No. We are the object of God Almighty’s particular love.
The rest of the universe is there to see if fallen mankind will still turn to Him even when the rest of mankind tells us that “obviously, with million of stars and billions of possibilities, there surely is other life out there, and btw, your ‘god’ is dead
Tachi's sensei finished downing his rice. The old bald man folded his chopsticks in his fingers and said, "Ah, your second question from Tuesday. That one goes even deeper than your first. Indeed, it goes about as deep as any such philosophical question can go. You certainly do have a knack for asking hard questions, my boy."
Kurosawa leaned back. "Well, the truth is, I don't have a fully satisfactory answer for you."
Taichi looked a bit disappointed.
Kurosawa put down his chopsticks. "But I tell you what, I'll give it my best shot. Is that okay?"
"Thank you sir. I appreciate it."
"Hmm. Okay.. let me think a moment."
"Hmm. Here it goes. Now, please understand that this is only my personal view on the subject. Don't take my word as gospel."
"Of course, sir. I understand."
"Well, let me see. First of all, let me ask you another question: Assuming there is no God, what kind of world you would like there to be? Would you like a world that was a utopia where there was no pain, no labor, no hills to climb? Nothing to accomplish? No obstacles? No challenges?"
"Well, uh.. no.."
"Now, pick any human trait or quality that you admire."
"Courage only exists in the face of adversity. Whether it be war, serious health issues, or a threat to oneself or another. In a utopia there would be no need for courage. Now pick another."
"Compassion only exists where another is in pain or in need. Otherwise there would be no need for sympathy, no empathy. Or how about healing? Healing can only exist where there is sickness or injury. We can keep doing this endlessly. Taichi, don't you see? No good quality of man can exist without suffering in the world. We have to understand and accept this."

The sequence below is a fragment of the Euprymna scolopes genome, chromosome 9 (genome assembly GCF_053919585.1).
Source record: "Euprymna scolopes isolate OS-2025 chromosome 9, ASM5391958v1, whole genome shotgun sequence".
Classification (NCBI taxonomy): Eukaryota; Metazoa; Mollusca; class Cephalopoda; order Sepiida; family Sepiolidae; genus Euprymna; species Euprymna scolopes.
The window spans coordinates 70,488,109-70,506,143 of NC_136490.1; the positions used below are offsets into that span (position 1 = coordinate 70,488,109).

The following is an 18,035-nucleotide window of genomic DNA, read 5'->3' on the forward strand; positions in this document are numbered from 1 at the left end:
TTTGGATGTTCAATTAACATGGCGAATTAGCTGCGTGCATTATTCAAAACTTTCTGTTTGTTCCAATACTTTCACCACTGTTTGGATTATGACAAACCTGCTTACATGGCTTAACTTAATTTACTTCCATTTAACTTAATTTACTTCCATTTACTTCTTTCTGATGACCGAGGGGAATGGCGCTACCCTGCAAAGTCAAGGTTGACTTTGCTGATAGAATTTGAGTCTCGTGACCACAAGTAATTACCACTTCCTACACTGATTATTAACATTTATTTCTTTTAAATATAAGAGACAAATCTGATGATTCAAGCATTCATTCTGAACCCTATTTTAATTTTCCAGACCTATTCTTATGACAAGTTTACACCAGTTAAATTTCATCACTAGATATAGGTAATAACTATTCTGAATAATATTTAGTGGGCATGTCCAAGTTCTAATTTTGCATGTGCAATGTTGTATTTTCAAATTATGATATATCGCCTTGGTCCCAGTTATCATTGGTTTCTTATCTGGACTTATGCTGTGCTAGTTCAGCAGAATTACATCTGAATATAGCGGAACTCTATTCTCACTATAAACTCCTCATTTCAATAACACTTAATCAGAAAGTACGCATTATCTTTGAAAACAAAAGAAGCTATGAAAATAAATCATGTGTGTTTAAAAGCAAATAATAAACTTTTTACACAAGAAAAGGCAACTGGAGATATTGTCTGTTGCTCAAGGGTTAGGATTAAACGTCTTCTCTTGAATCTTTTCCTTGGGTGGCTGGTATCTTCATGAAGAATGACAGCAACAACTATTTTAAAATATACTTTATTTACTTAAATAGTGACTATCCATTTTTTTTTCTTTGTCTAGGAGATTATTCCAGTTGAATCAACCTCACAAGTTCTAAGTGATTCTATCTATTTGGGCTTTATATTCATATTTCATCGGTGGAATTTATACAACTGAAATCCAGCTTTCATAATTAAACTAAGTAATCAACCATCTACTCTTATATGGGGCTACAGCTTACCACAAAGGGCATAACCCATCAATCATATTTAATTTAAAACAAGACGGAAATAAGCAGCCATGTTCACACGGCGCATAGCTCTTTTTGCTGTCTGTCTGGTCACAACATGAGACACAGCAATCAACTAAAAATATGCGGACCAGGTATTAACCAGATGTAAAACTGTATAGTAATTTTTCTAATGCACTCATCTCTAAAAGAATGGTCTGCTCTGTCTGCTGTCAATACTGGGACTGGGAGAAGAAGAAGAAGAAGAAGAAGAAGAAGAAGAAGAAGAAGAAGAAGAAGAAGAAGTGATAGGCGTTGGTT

Taichi said thoughtfully, "I see. I know this is a basic Buddhist teaching."
"Indeed. It is one of Buddhism's most central concepts, called dukkha. The Buddhist's response to suffering is basically, 'Yeah, life sucks and then you die. So suck it up and deal with it.' This is why Buddhism teaches that we ought to detatch ourselves from worldly desires in favor of spiritual ones. I do respect Buddhism in that regard, but as a Christian I know there is far more to it than that."
Kurosawa folded his napkin. "Now, you remember on Tuesday the hint that I gave you, the three words that I told you to think about?"
"Corrective, constructive, and controlling."
"That's right. In light of our discussion so far, do you think you can explain them to me?"
Taichi thought a moment. "Well, sir, I think I understand the first one. By 'corrective' you were referring to the bad things that can happen to us as a direct consequence of our own willful, negligent, or foolish actions. Things that are our own fault. For example, when a chain smoker gets lung cancer. Or when a driver doesn't wear his seat-belt and flies through a windshield. It is our own fault that these bad things happen."
"Fair enough. And the second, constructive?"
Taichi put down his chopsticks. "There is an old saying, 'Whatever does not kill you makes you stronger.' I think here you were referring to the bad things that happen in your life that temper or mold your character, that change you, that make you a wiser or a better person for it."
"I did. And it includes even things that actually kill your body, even though the Lord will never put you in a situation beyond what your spirit can bear."